For Immediate Release: October 28, 2005
WENDY KEEFOVER-RING, SINAPU, 303.447.8655, EXT. 1#
JACOB SMITH, CENTER FOR NATIVE ECOSYSTEMS, 303.810.6017
MARK PEARSON, SAN JUAN CITIZENS ALLIANCE, 970.259.3583
SLOAN SHOEMAKER, WILDERNESS WORKSHOP, 970.963.3977
SANDY SHEA, HIGH COUNTRY CITIZENS’ ALLIANCE, 970.963.3977
RYAN BIDWELL, COLORADO WILD, 970.385.9833
MONIQUE DIGIOGIO, SOUTHERN ROCKIES ECOSYSTEM PROJECT, 303.913.4234
JUDY ENDERLE, PRAIRIE PRESERVATION ALLIANCE, 303.466.6879
EVA SARGEANT, DEFENDERS OF WILDLIFE, 520.623.9653, Ext. 4
CO—Yesterday, the Colorado Division of Wildlife (DOW) revealed that someone likely poached a lynx and put its radio tracking collar in a post office mail box in Silverton. A second lynx collar was found today near Missionary Ridge, thus marring an otherwise successful lynx reintroduction program.
As a result, nine conservation groups – Sinapu, Center for Native Ecosystems, San Juan Citizens Alliance, Wilderness Workshop, High Country Citizens’ Alliance, Colorado Wild, Southern Rockies Ecosystem Project, Defenders of Wildlife, and Prairie Preservation – announced that they will contribute another $4,400 to the DOW’s lynx reward.
The reward is being offered for information that leads to the conviction of a person charged with the crime of killing a lynx, a species listed as “threatened” under the Endangered Species Act.
Since 1999, 204 Canadian-born lynx have been released into the Colorado wild. The Division of Wildlife has monitored many of those animals. Since 1999, 72 Colorado-released lynx have died, some prematurely from human causes: 8 were poached, 6 probably shot, 9 hit by vehicles, and 2 likely hit by vehicles.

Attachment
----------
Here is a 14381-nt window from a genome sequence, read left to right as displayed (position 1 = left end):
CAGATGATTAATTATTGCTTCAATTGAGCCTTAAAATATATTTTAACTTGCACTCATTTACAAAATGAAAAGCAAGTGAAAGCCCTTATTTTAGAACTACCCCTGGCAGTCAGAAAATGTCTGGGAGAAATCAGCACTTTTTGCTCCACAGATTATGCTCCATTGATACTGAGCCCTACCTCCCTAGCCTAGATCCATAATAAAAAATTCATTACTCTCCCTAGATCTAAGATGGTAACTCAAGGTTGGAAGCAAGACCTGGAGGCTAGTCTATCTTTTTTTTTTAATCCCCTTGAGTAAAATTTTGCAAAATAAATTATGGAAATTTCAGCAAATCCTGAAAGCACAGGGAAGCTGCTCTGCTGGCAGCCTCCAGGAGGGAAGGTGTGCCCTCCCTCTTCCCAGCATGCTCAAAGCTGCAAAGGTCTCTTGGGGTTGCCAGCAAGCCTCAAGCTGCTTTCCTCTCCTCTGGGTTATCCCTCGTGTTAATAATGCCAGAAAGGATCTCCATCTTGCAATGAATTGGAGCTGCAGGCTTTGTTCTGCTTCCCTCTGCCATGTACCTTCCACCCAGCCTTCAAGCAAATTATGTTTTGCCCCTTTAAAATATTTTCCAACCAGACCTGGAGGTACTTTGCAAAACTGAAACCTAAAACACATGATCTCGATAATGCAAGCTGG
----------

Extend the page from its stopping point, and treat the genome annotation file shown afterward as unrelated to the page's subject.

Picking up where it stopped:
“Citizen groups have been invaluable to the process of getting lynx on the ground in Colorado,” said Wendy Keefover-Ring of Sinapu. “We led a number of grassroots campaigns, one to ensure that the Wildlife Commission allowed population augmentations and others to ensure that their habitat is conserved for the long term.”
“By adding to the reward fund, we hope we can help DOW protect lynx across the state,” said Jacob Smith, of Center for Native Ecosytems. “Coloradans will not tolerate poaching of our native wildlife.”
“We are glad to welcome lynx back to the San Juans, and we want to make sure they thrive and survive. Sadly, their main threats come from humans,” said Mark Pearson of San Juan Citizens Alliance.
“The lynx reintroduction program has been one of Colorado’s great conservation successes,” said the Wilderness Workshop’s Sloan Shoemaker. “If these rare animals are being poached, we want to nip it in the bud ASAP.”